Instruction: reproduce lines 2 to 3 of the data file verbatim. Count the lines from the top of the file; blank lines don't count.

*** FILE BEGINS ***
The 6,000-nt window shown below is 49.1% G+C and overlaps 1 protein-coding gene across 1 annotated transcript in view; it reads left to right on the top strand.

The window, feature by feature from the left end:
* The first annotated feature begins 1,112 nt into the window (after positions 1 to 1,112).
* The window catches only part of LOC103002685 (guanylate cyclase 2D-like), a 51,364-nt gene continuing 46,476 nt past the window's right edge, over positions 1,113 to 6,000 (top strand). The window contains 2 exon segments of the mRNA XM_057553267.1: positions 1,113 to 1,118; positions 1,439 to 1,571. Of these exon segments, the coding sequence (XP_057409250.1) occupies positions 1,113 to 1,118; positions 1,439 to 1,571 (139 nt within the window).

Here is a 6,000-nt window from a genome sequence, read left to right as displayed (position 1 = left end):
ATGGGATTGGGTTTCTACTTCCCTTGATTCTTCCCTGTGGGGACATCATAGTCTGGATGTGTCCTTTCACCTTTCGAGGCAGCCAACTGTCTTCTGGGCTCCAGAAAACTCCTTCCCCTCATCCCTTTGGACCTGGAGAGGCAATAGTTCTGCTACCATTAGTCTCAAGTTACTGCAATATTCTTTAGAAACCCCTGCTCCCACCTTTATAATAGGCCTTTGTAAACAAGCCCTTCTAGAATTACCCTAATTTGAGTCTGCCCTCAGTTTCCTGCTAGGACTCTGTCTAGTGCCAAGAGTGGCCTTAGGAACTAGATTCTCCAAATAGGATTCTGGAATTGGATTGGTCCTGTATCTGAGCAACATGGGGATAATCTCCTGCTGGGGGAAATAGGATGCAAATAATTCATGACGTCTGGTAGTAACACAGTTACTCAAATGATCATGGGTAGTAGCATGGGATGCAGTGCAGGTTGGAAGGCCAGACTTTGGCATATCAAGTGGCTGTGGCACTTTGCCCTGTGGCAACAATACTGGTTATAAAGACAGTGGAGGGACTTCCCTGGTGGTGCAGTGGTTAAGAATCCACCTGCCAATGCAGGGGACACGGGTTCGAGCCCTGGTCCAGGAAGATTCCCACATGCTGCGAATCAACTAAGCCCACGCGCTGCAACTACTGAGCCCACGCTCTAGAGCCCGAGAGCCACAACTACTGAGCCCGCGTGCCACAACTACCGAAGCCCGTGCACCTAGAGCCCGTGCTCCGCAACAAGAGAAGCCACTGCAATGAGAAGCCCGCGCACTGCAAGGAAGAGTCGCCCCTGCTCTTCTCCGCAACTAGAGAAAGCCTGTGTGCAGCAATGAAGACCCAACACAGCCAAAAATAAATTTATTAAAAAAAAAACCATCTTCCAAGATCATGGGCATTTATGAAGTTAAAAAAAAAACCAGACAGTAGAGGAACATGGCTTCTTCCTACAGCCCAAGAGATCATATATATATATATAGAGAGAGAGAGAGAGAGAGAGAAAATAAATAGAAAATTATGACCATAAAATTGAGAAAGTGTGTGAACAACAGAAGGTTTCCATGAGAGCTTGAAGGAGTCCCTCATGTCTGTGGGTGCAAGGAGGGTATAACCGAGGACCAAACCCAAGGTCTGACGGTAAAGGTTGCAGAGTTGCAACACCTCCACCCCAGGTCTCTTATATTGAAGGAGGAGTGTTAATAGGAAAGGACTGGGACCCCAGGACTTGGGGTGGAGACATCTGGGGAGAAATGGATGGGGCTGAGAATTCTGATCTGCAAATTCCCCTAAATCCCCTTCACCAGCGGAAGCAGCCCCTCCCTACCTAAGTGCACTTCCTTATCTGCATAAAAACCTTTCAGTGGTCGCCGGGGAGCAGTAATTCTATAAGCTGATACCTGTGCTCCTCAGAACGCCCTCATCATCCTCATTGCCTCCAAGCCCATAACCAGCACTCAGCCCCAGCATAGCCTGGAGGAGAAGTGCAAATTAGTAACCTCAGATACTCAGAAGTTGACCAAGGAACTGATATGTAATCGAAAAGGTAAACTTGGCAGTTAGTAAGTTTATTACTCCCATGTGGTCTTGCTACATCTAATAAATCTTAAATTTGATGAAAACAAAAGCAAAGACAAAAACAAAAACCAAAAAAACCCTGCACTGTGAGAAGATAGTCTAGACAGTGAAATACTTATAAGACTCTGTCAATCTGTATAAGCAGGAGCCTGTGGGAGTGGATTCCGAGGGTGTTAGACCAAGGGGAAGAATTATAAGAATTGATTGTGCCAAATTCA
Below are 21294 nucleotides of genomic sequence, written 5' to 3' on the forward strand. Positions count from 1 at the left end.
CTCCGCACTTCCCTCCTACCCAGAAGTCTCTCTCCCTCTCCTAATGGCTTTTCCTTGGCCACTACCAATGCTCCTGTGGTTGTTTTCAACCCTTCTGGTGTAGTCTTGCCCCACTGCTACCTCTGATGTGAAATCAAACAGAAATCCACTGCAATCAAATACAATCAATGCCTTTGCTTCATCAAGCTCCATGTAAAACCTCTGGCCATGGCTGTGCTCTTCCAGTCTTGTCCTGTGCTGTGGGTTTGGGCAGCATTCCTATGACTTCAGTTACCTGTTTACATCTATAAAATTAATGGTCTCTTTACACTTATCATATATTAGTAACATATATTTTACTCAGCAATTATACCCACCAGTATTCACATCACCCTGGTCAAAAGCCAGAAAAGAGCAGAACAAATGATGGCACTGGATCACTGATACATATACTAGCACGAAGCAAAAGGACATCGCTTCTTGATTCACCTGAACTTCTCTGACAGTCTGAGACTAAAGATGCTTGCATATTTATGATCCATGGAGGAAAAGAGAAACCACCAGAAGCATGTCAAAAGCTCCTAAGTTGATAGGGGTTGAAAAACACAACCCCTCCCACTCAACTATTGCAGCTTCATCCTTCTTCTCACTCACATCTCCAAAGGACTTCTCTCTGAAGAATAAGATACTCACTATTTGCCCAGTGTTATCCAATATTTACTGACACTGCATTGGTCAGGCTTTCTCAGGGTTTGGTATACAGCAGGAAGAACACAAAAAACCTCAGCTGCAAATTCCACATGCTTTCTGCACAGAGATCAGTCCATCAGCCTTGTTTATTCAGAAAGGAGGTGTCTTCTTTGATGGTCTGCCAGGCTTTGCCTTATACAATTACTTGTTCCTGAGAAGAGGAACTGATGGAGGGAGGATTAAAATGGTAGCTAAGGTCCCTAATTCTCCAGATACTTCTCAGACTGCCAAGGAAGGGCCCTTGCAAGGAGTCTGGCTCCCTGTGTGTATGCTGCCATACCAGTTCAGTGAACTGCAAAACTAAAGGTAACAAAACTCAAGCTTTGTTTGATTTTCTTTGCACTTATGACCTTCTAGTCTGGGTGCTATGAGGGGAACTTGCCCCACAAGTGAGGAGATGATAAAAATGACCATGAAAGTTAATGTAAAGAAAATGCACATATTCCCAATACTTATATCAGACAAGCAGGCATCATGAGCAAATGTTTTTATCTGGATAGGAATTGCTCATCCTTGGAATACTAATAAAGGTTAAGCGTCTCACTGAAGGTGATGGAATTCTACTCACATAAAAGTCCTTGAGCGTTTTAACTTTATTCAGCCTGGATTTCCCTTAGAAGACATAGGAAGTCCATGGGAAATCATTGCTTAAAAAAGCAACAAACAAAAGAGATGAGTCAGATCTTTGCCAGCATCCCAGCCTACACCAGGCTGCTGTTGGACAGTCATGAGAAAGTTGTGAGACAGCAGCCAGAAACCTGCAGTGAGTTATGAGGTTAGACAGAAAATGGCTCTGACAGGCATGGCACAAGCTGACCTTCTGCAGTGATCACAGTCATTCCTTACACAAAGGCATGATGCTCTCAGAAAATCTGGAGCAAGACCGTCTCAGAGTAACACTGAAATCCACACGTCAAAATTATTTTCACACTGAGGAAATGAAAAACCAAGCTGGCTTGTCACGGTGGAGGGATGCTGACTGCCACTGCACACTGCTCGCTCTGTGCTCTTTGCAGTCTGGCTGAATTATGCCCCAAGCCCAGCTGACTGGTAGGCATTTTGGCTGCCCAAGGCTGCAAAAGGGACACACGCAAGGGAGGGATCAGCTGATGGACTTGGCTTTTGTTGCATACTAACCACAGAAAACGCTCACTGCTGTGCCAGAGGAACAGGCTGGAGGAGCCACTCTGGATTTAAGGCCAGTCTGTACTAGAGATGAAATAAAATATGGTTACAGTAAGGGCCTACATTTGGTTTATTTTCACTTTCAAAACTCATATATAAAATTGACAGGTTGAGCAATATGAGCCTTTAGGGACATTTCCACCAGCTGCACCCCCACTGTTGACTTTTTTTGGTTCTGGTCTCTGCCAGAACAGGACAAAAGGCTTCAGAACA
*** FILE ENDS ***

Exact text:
The window, feature by feature from the left end:
* The first annotated feature begins 1,112 nt into the window (after positions 1 to 1,112).